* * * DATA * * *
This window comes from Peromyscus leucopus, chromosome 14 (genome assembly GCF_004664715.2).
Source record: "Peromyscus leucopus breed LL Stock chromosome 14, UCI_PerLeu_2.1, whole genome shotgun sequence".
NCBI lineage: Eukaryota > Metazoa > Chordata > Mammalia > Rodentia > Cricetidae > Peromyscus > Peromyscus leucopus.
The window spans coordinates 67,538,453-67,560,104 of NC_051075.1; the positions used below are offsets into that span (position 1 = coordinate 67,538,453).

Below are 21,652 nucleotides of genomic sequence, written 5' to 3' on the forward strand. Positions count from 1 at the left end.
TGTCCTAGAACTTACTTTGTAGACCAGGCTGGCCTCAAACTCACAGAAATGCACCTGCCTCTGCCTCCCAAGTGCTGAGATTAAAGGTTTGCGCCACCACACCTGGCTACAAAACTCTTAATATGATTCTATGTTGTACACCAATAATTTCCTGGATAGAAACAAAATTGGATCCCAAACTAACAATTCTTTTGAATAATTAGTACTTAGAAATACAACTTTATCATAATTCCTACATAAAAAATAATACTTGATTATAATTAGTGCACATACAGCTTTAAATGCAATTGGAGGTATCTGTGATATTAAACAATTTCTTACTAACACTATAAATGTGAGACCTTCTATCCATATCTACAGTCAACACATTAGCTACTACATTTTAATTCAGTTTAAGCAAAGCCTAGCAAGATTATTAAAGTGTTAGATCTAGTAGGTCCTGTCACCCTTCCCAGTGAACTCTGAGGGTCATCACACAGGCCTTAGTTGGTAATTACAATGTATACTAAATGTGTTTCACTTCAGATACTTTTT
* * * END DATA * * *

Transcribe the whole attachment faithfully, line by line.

This window comes from Peromyscus leucopus, chromosome 14 (genome assembly GCF_004664715.2).
Source record: "Peromyscus leucopus breed LL Stock chromosome 14, UCI_PerLeu_2.1, whole genome shotgun sequence".
NCBI lineage: Eukaryota > Metazoa > Chordata > Mammalia > Rodentia > Cricetidae > Peromyscus > Peromyscus leucopus.
The window spans coordinates 67,538,453-67,560,104 of NC_051075.1; the positions used below are offsets into that span (position 1 = coordinate 67,538,453).

Below are 21,652 nucleotides of genomic sequence, written 5' to 3' on the forward strand. Positions count from 1 at the left end.
TGTCCTAGAACTTACTTTGTAGACCAGGCTGGCCTCAAACTCACAGAAATGCACCTGCCTCTGCCTCCCAAGTGCTGAGATTAAAGGTTTGCGCCACCACACCTGGCTACAAAACTCTTAATATGATTCTATGTTGTACACCAATAATTTCCTGGATAGAAACAAAATTGGATCCCAAACTAACAATTCTTTTGAATAATTAGTACTTAGAAATACAACTTTATCATAATTCCTACATAAAAAATAATACTTGATTATAATTAGTGCACATACAGCTTTAAATGCAATTGGAGGTATCTGTGATATTAAACAATTTCTTACTAACACTATAAATGTGAGACCTTCTATCCATATCTACAGTCAACACATTAGCTACTACATTTTAATTCAGTTTAAGCAAAGCCTAGCAAGATTATTAAAGTGTTAGATCTAGTAGGTCCTGTCACCCTTCCCAGTGAACTCTGAGGGTCATCACACAGGCCTTAGTTGGTAATTACAATGTATACTAAATGTGTTTCACTTCAGATACTTTTT